How to Take Yasmin

Updated April 17, 2017

Yasmin is a low-dose birth control pill containing the hormones oestrogen and a synthetic progestin called drospirenone. This oral contraceptive has 21 active pills with the hormones and seven inactive placebo pills that allow a woman to have her period. While there are other oral contraceptives that have more active pills to reduce the length of a period, Yasmin is popular because it helps clear up acne and reduces water retention and pre-menstrual symptoms. It is an effective birth control option with a 99 per cent pregnancy prevention rate as long as you take Yasmin properly.

Take a Yasmin active pill with a glass of water on the first day of your menstrual cycle if you have not taken any oral contraceptives in the past month. Or, you can take the first Yasmin active pill on the first Sunday after your period starts. If you do not start Yasmin the first day of your period, you will have to use barrier contraception like condoms or a diaphragm as back-up for the first seven days to prevent pregnancy.

Drink a glass of water with your first Yasmin active pill on the day after you complete or stop taking a progestogen-only contraceptive pill. The same instructions apply if you are switching from a contraceptive implant or injection. You will need to use barrier contraception to protect against pregnancy for one week.

Remember to swallow one Yasmin pill each day at the same time every day to ensure maximum effectiveness. Don't forget to drink a full glass of water with each dose.

Take your dose of Yasmin as soon as you remember if you miss your regularly scheduled dose. This may require that you take two Yasmin pills in one day.

Double up on your Yasmin dose for two days if you happen to forget taking your active Yasmin pills for two days in a row. This means taking your missed dose along with your regularly scheduled dose for two days in a row. If the missed doses happen during the first or second week of the active pills, you must use back-up contraception for one week to avoid pregnancy.

Throw out your Yasmin pack of pills and start a new one if you miss two active pills in a row during your third week or three active pills in a row at any time during the first three weeks. If you started Yasmin on a Sunday, take the remaining pills as usual and then throw away the pack on Sunday and start a new one at that time. Use back-up contraception for seven days to prevent pregnancy.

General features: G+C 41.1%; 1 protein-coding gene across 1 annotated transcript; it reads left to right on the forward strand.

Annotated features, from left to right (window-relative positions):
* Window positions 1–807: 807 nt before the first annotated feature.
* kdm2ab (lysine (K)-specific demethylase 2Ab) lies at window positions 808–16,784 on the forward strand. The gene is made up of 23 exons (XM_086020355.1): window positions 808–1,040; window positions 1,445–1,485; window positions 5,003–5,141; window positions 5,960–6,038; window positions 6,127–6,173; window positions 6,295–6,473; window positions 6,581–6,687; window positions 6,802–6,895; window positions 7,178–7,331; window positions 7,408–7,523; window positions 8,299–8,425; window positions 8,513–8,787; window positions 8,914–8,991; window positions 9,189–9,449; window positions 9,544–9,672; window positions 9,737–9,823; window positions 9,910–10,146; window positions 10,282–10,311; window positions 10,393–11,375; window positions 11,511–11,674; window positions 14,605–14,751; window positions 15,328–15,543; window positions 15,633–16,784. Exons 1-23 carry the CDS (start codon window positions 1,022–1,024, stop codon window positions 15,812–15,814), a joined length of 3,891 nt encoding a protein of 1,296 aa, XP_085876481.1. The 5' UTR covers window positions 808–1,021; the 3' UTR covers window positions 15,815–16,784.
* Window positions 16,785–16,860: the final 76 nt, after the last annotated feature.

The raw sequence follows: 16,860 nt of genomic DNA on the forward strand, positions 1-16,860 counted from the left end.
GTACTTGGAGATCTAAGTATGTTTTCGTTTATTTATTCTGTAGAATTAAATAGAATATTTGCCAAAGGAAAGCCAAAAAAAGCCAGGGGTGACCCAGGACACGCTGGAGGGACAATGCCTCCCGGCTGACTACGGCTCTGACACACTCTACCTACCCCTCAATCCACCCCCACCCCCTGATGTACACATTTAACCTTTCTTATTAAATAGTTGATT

Skip your dose of the Yasmin inactive placebo pill if you miss it but remember to take the next regularly scheduled dose. If you miss one or two of the inactive pills, you are still protected against pregnancy.


Always use a back-up form of contraception while taking your course of Yasmin if you are prescribed antibiotics. Talk with your doctor and see if any other medication you are taking may interfere with Yasmin's effectiveness at preventing pregnancy. If you vomit or have diarrhoea within a few hours of taking your dose of Yasmin, follow the instructions for missing a dose. Your body may not have absorbed the medication enough to prevent pregnancy.


Yasmin is not the optimal oral contraceptive for women with certain health conditions. Talk with your doctor about these health issues before taking Yasmin. Yasmin does not protect you from sexually transmitted diseases like AIDS or herpes. You must use a barrier contraceptive to prevent the spread of disease. It may take a few months after starting Yasmin before your menstrual cycle becomes regular. Your body may need an adjustment period to become accustomed to the oral contraceptive.

Things You'll Need

  • Prescription Yasmin
  • Glass of water
  • Barrier contraception
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About the Author

Tiana Mortimer has been Executive Director for a nonprofit boychoir organization since 1999 and a freelance writer since 2004. Her nonprofit work has been published in a variety of regional publications and she has ghostwritten hundred of articles for the internet. She holds a Bachelor of Business Administration degree in Operations Management and Marketing from the University of Houston.